Saturday, August 4, 2012

The Bleak

The Bleak is kind of an idea for a video game. Well, not a complete idea, as so often my ideas are, but a kind of overarching aesthetic and mood. I got the idea from myself, coopting ideas from Portal 2, but bear with me here.

So, the idea is that a maleficent force--GladOs, I guess--has access to a large population of humans and some sort of hazard to chuck them at.  Representing that population are a series of player characters, each a randomized human character. A number of traits are selected at random, including skin tone, outfit, vocalizations, the whole deal. Once randomized, this human is active until it dies, and when it dies its body is included in the local landscape, permanently.

You roll a white male in a blue jumpsuit, then die trying to make the lion pit? At the bottom of the pit is a skeleton wearing a tattered blue jumpsuit, and your player character is suddenly a black guy in footy pajamas... until you don't see the spike trap.

Now, there are of course obvious problems with this idea. For one, players are morbid and depressing. One man's game meant to reflect on the sacredness of life and weirdly hollow deaths in video games is another man's opportunity to create a fully customized room full of corpses, and if the game was sufficiently hard your players would ideally die frequently enough to get the point--and see some dead bodies--but not so frequently that puzzles need be solved with heaps of human corpses. In fact, in order to avoid training players to kill a heap of player characters to solve every obstacle, you'd have to avoid using anything similar for a puzzle solution at any point.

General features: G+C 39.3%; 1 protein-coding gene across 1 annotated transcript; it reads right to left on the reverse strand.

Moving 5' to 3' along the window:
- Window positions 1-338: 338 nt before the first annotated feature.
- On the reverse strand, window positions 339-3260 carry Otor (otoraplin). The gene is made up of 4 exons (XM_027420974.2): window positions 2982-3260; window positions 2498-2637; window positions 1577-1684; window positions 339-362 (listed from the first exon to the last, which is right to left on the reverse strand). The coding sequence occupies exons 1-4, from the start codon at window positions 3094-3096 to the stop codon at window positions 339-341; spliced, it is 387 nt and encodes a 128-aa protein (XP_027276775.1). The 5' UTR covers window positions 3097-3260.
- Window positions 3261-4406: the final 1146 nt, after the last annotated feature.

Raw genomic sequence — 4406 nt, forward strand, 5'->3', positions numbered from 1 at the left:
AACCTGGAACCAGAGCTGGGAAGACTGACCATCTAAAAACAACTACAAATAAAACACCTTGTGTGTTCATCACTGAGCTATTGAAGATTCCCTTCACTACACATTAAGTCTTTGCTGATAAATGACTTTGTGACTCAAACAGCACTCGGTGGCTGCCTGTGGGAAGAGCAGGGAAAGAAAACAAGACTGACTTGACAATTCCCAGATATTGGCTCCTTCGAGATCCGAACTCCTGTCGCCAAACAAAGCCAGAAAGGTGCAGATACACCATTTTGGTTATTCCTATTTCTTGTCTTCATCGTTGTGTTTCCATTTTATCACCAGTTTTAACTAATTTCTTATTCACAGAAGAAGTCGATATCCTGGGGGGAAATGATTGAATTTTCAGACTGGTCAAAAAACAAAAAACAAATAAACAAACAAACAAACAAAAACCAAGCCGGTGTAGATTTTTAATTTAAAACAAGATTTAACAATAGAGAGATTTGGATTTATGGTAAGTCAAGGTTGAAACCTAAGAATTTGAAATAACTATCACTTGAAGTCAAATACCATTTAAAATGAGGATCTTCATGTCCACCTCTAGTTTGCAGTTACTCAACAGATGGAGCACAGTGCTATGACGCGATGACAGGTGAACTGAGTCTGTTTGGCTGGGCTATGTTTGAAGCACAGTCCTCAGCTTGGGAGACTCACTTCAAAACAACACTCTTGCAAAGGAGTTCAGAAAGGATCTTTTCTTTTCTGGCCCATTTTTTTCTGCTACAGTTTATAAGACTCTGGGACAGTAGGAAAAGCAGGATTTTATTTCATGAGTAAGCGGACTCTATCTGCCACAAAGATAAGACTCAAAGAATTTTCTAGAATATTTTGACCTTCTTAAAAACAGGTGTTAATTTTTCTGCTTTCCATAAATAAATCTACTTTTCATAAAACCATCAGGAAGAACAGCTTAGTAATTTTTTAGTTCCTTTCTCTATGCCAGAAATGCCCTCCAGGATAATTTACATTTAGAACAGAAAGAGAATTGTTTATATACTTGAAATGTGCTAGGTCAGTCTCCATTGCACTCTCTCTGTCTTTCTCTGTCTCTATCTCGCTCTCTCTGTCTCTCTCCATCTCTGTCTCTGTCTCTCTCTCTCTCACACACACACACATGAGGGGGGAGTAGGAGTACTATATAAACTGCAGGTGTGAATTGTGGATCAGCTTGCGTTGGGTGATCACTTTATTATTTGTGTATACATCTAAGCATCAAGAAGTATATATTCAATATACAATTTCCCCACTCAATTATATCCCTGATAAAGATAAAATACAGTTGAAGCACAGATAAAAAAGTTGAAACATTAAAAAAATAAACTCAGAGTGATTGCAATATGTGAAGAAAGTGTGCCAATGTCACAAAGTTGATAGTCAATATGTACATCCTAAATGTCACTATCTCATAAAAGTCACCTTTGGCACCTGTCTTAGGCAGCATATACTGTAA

In other words, you could never encourage the player to use the corpses of his victims/former pawns as puzzle tools, with the understanding that they will no matter what you do and giving them the tools they need to take advantage of it if the mood strikes them. Hopefully, giving a player license to arrange their bodies into a pile that spells "balls" will cause them to do it,  then gasp in horror as they realize how callous and bizarre that is, even on a simulated person.

Anyway, the whole point is to reflect on the sacredness and brevity of life, which is a fine way to get a video game shown at MoMA but probably not a great way to get score hits on Youtube.

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